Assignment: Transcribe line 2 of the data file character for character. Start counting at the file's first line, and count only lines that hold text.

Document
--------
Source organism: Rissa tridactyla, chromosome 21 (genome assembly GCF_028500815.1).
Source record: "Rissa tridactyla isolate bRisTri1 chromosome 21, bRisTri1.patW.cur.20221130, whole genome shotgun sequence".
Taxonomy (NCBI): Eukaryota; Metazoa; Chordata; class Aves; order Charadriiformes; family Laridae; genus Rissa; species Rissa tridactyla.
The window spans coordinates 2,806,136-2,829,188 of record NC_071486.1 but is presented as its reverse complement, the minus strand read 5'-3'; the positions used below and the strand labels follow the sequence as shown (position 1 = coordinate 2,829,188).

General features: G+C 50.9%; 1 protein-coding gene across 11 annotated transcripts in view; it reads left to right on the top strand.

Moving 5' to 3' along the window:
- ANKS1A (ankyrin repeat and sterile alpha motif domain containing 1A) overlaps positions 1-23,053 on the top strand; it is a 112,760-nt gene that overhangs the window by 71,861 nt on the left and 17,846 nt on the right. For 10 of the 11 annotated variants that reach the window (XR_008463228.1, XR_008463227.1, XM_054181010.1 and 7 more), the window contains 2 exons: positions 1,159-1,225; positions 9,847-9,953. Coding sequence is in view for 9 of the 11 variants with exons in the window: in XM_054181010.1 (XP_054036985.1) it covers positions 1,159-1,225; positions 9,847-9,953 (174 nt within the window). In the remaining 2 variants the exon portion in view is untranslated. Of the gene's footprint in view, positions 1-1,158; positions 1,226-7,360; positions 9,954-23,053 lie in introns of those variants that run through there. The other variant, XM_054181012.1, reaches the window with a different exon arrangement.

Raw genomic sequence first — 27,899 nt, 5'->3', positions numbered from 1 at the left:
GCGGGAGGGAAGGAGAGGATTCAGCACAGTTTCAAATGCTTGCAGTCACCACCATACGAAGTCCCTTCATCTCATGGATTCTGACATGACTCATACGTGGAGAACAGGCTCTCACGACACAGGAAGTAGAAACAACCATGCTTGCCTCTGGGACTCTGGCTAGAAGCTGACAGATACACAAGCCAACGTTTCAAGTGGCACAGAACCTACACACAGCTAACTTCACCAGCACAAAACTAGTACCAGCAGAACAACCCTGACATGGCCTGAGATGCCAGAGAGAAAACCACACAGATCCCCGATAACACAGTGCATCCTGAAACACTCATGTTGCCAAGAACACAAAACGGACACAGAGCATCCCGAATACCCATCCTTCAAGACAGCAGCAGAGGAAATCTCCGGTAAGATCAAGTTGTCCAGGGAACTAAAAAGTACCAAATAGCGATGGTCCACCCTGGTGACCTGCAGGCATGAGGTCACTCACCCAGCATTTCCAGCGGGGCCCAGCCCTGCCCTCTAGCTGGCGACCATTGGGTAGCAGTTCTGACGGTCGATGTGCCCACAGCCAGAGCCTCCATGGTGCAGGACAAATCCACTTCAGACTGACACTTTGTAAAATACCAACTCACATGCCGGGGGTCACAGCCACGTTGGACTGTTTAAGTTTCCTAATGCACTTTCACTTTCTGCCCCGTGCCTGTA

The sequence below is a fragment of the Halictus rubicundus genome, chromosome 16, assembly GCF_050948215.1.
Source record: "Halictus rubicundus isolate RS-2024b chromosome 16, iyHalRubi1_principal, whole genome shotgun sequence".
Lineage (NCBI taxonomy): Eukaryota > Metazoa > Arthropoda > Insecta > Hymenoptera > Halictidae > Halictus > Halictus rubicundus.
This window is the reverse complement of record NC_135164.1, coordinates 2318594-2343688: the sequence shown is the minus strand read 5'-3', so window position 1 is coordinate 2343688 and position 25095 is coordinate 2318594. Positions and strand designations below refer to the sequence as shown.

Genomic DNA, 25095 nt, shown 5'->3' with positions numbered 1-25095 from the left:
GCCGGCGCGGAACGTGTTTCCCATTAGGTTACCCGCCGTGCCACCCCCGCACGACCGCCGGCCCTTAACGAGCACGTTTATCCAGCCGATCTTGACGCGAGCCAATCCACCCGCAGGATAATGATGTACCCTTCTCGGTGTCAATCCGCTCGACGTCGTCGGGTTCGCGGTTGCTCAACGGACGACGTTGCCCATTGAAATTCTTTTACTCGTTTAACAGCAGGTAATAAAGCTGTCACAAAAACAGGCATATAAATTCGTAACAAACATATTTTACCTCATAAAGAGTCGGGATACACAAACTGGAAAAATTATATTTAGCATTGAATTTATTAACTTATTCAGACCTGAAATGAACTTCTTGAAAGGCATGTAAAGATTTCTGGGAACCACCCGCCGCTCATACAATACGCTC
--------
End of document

Source record: "Rissa tridactyla isolate bRisTri1 chromosome 21, bRisTri1.patW.cur.20221130, whole genome shotgun sequence".